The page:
Jeannie Mai talks xenophobia during coronavirus pandemic: 'Your fear is no excuse to be racist to Asians'

The Real co-host Jeannie Mai has already encountered racism during the coronavirus pandemic. People left hateful comments on photos that Mai, who’s of Vietnamese and Chinese descent, posted on Instagram.

“When I saw those racist comments on my ‘Gram about ‘having the corona’ or ‘my people’ being the cause for this entire disease, I felt so sad, because I knew inside that many thought that,” Mai tells Yahoo Lifestyle. “When you have a direct disease that we hear comes from one country, immediately we place blame, and then when you have a president who confirms it by calling it something, giving it ownership to that, that hurts so bad.”

President Trump has been criticized for repeatedly referring to the coronavirus interrupting lives around the world as the “China virus” or even the “Chinese virus.” This week, Trump came out and defended the Asian-American community, just as stories about anti-Asian hate crimes are on the rise.

Mai says she faced racism growing up, too. She remembers being called slurs, nasty words being spray painted on her family’s car and on their sidewalk.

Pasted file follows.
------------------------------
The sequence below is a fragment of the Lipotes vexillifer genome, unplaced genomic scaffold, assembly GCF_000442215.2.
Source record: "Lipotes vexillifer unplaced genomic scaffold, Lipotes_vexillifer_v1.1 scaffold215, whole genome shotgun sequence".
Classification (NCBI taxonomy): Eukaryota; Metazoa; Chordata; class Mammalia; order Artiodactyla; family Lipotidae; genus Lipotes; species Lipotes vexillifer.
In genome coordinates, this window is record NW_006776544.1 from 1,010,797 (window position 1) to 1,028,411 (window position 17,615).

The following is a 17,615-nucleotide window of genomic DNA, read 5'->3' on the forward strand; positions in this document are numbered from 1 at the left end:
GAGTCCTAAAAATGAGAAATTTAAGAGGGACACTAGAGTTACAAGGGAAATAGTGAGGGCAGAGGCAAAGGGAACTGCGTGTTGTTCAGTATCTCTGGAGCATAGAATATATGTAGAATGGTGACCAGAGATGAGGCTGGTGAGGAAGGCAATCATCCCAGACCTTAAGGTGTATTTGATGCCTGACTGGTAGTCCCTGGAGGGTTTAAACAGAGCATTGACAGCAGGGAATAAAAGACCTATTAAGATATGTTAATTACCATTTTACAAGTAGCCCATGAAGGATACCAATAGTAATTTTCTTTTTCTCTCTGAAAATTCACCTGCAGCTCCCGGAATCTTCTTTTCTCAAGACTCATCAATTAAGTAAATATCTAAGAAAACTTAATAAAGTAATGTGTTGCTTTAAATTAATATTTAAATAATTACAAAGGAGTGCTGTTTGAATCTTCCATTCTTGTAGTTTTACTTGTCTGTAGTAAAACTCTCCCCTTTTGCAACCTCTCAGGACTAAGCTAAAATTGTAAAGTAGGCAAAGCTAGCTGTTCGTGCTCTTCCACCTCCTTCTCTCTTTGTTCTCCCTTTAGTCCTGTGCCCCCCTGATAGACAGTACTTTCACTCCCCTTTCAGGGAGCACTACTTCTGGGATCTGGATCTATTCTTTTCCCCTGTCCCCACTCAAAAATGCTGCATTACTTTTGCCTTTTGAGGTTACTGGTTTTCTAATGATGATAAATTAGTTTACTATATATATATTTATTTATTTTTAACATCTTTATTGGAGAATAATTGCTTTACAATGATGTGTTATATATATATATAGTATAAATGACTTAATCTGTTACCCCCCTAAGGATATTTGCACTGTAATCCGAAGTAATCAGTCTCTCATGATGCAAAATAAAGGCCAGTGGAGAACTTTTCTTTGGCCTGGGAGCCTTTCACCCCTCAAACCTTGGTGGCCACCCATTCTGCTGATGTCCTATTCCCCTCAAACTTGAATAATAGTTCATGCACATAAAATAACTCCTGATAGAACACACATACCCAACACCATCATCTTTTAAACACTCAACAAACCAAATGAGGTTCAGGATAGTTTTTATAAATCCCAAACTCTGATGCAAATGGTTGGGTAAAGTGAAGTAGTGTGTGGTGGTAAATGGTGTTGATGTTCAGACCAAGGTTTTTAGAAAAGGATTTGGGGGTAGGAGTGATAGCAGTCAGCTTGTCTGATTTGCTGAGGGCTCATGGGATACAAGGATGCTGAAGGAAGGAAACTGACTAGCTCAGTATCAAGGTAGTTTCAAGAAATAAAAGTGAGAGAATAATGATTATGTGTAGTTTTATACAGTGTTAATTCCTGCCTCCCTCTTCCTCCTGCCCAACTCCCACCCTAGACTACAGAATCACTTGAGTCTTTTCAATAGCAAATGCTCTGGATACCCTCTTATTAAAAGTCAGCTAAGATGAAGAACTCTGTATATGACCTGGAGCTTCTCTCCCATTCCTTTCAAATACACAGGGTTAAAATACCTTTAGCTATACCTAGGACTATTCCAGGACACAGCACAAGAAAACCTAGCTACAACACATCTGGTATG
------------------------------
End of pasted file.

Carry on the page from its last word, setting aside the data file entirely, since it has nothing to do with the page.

“As a Vietnamese/Chinese woman, one thing that I noticed about that Asian culture, as a whole, is we’re very peaceful people who kind of just stick to ourselves,” she says. “That’s the Asian mantra, and so I don't think people are talking about this enough. I believe that where it can start is when we have conversations with each other.”

Mai elaborated on her own story in an essay for People.

She asks that others play a part in stopping the hate by calling it out when they see it.

“Anybody who’s making racist comments or jokes, especially about Asians when it comes to coronavirus,” Mai says, “Yo, check up, say something. Make somebody feel uncomfortable for a second. Your fear is no excuse to be racist to Asians.”

For the latest coronavirus news and updates, follow along at https://news.yahoo.com/coronavirus. According to experts, people over 60 and those who are immunocompromised continue to be the most at risk. If you have questions, please reference the CDC and WHO’s resource guides. 

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